Fibs taint process for choosing juries
I recently received a summons for jury duty for the fourth time. As it is my belief that serving on a jury is part of my civic duty as an American citizen, I notified my employer and showed up as directed.
What I experienced next was even more disturbing than the other three times I had previously been summoned. I found myself sitting in a room full of people, many of them quietly discussing how they would attempt to become exempt from being selected — sort of a swap meet for jury exemption excuses.
After a short time we were shuttled to our prospective courtroom for the selection process to begin. I was amazed, appalled even, to see to what extent some people would be willing to go to not be chosen. I suppose to some the only time a lie is not a lie is when it is given as an excuse to escape jury duty.
Now, I am not saying that there was no legitimacy among the excuses. I am sure there was. I am only saying many seemed a bit of a stretch to say the least. And you know who you are!
We seem to forget what a luxury it is to have such a fair legal process. Or do we only want to acknowledge that when it is to our benefit?
Miriam White, St. Petersburg
Discerning voters cross party lines | Nov. 9, Diane Steinle column
Your article on coattails and turnout in the Nov. 4 election in Pinellas County is accurate as far as it goes. However, it and other commentaries in the local news media have failed to note that turnout remained highest in highly Republican precincts that voted for John McCain, even though turnout there declined a little from the 2004 figures.
Yes, turnout did surge in black-majority precincts in Pinellas County compared to the past (and registration grew markedly in these areas).
Yes, there were a few black-majority precincts where the turnout as a percentage of registered voters even soared above 80 percent. However, only two black-majority precincts (7 percent) of 27 did so: precincts 107 and 112. The average turnout in black-majority precincts was 70 percent, 3 percentage points below the Pinellas County average of 73 percent.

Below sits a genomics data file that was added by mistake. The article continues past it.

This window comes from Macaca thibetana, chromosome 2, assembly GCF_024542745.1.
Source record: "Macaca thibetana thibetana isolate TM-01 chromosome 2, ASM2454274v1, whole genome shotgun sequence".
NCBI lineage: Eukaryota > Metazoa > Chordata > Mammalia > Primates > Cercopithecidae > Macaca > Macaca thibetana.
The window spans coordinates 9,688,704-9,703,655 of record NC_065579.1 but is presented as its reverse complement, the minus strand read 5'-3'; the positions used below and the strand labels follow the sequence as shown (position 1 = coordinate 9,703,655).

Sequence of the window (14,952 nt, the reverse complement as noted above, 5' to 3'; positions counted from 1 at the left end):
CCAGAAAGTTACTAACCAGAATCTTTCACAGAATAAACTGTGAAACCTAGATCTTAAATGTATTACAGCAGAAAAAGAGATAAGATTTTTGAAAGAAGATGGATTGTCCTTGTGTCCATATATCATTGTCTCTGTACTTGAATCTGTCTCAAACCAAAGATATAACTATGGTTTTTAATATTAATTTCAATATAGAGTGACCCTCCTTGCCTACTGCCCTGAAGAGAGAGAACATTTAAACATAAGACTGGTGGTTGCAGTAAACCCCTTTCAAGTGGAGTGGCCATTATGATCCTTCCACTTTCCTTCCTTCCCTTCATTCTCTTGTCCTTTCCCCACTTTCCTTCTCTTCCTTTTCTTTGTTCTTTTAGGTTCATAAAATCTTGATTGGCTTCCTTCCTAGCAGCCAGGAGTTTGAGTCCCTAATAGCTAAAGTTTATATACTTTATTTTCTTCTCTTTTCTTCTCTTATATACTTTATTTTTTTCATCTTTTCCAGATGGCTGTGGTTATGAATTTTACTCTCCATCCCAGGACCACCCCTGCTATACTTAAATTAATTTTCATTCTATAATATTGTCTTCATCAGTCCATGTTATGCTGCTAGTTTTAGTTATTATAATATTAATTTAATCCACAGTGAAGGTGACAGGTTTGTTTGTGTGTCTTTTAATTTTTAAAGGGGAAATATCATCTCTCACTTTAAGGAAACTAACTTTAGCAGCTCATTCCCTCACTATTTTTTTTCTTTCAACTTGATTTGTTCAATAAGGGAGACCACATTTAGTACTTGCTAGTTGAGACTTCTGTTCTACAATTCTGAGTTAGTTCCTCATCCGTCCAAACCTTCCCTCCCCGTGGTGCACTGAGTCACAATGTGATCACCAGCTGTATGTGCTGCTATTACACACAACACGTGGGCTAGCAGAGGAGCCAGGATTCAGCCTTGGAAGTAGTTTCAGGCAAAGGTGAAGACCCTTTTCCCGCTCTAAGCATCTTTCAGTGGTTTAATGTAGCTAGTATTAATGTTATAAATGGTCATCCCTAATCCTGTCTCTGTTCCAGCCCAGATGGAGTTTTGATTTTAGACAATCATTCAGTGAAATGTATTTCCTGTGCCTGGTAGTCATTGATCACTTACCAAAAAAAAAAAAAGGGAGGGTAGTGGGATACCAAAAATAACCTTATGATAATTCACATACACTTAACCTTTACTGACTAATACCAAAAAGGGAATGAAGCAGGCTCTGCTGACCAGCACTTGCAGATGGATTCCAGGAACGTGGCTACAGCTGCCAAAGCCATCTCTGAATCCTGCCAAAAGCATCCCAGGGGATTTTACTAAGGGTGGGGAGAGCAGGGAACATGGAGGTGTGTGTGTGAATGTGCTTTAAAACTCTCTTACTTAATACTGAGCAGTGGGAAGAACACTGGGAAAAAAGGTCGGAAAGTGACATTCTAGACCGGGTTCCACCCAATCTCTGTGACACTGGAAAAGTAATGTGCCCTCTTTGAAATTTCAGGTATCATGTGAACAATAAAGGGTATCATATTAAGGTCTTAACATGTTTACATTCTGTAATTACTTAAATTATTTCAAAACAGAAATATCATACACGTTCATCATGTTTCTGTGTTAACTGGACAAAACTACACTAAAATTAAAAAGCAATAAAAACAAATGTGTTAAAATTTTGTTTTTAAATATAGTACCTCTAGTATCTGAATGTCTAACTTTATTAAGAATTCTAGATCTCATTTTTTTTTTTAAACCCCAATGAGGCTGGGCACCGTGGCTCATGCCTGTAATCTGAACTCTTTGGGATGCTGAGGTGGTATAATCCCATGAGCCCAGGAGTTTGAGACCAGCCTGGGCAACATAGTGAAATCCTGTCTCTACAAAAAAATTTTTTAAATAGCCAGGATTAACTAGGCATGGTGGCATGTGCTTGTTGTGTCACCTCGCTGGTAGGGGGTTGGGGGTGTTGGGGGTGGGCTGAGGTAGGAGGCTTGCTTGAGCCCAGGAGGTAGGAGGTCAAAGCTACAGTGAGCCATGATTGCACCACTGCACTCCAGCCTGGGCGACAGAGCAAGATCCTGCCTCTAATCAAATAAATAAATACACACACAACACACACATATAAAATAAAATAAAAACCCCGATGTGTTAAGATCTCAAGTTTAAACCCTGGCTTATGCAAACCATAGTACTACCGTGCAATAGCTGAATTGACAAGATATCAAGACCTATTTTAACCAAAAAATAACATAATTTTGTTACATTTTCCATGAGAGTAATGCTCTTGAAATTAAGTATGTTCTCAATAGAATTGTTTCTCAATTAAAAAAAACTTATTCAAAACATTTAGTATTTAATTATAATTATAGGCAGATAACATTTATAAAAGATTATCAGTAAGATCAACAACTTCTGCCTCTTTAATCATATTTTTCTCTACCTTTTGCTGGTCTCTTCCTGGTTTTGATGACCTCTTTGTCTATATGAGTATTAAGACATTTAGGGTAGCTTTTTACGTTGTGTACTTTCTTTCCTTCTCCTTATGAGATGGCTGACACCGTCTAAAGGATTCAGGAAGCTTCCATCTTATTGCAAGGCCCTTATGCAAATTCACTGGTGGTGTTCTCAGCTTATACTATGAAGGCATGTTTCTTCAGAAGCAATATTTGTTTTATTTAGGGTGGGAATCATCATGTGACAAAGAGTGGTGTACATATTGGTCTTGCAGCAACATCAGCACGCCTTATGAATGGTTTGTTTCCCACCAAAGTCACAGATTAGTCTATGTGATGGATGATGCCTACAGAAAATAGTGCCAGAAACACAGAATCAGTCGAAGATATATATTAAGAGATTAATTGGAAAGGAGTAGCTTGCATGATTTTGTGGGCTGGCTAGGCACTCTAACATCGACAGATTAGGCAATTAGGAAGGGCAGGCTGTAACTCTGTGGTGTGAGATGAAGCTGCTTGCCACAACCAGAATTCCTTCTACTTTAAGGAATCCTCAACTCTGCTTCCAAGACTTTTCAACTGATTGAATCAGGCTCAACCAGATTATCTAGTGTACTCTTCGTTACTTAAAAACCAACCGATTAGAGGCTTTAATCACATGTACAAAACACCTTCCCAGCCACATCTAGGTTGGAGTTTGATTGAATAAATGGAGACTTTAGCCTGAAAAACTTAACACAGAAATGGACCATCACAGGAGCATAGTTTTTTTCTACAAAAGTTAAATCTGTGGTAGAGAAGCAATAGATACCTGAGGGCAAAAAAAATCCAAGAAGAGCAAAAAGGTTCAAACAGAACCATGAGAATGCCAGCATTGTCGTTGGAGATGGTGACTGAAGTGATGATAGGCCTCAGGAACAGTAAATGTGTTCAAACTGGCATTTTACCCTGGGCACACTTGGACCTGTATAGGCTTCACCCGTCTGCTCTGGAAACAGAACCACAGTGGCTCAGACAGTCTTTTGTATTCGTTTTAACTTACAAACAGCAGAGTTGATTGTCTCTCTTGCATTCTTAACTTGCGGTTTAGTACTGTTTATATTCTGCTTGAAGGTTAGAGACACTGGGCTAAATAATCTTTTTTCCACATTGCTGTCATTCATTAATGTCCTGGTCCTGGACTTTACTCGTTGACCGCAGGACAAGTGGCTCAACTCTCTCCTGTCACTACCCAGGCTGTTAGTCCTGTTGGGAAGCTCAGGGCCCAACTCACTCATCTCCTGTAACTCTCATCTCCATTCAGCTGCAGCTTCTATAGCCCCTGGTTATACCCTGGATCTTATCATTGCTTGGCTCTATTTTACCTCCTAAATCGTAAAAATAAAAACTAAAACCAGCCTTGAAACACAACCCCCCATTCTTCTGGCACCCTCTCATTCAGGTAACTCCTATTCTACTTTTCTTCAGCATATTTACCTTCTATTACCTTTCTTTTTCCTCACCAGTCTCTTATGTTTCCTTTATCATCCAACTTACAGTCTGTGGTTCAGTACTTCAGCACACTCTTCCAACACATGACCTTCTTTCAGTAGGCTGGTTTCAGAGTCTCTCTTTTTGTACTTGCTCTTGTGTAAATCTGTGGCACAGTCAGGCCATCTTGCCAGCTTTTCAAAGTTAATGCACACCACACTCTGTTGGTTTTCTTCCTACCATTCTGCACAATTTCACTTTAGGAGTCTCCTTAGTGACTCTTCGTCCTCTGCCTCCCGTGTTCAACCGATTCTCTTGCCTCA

In contrast, the average turnout in the precincts where McCain won by a margin of 2-1 or more in Pinellas County was 82 percent.
As in previous elections, districts dominated by voters of high education levels and high socioeconomic status (such as the Belleairs, East Lake and Harbor Bluffs) generally had the highest voter turnouts. The surge in African-American participation in 2008 in Pinellas County was remarkable and encouraging, but a focus on it should not obscure the continuation of previous turnout patterns, even in the year of Barack Obama's triumph.
Richard Piper, Largo
Graduate to new use
Unfortunately, I live very close to the now-closed Riviera Middle School in St. Petersburg. It sits on a vast plot of land, and the building is deteriorating and suffering vandalism.
Although I have suggested to the Pinellas School Board that the ballfields could be utilized as a dog park or the building could be used as a midcounty government center, the School Board has not even considered other uses. The School Board seems to want to hold onto this relic and not let the city of St. Petersburg or Pinellas County make good use of the land or building.
Now we are in the midst of closing more schools that will suffer the same fate. It is time for the Pinellas County School Board to think outside the box, or just deed the land to other city or county agencies.
Ron Frankel, St. Petersburg
A day at the 'Opera'
I attended the opening matinee of The Phantom of the Opera at the Tampa Bay Performing Arts Center. It was my pleasure to sit in front of a row of eighth-grade students from Meadowlawn Middle School in St. Petersburg.
It would have been my opinion that boys and girls of that age would not appreciate this show, but these students were so enthusiastic and excited, not to mention well-mannered and properly dressed. I was very impressed by them and just wanted to be able to say so.
Teachers and parents, you did a good job. It would be wonderful if more young students could be introduced to the world of the arts.
Margery A. Bassett, Clearwater
At 'Ragtime,' riches
I wish all the naysayers about public education in St. Petersburg could have been at Gibbs High School this month for the student production of the musical Ragtime. It spoke volumes about the quality of the education being offered in our community.
Granted, the show was put on by the Pinellas County Center for the Arts, a magnet school at Gibbs, so there was some expectation that the talent on display would be high. But what my wife and I saw was way beyond expectations and beyond individual talent alone.
No matter what percentage of this huge cast and orchestra ultimately have careers in theater, every one of them will know they've been required by their school to meet very high standards through hard work and self-discipline. That's applicable wherever they go as adults. Thank you, Gibbs.
Bob Armbruster, Seminole
This truly is a reason to be thankful this Thanksgiving holiday. I want to thank the people who came to the aid of my brother who had heart failure on the Bayway draw bridge in St. Petersburg on Oct. 17.
This letter comes with sincere gratitude and appreciation for all the first responders who put out fires, protect us from crime, come to our aid in health emergencies, care for us in hospitals and rehabilitate us from serious injuries. All of these people saved my brother's life and put him on the road of recovery.
Janet Haver, St. Petersburg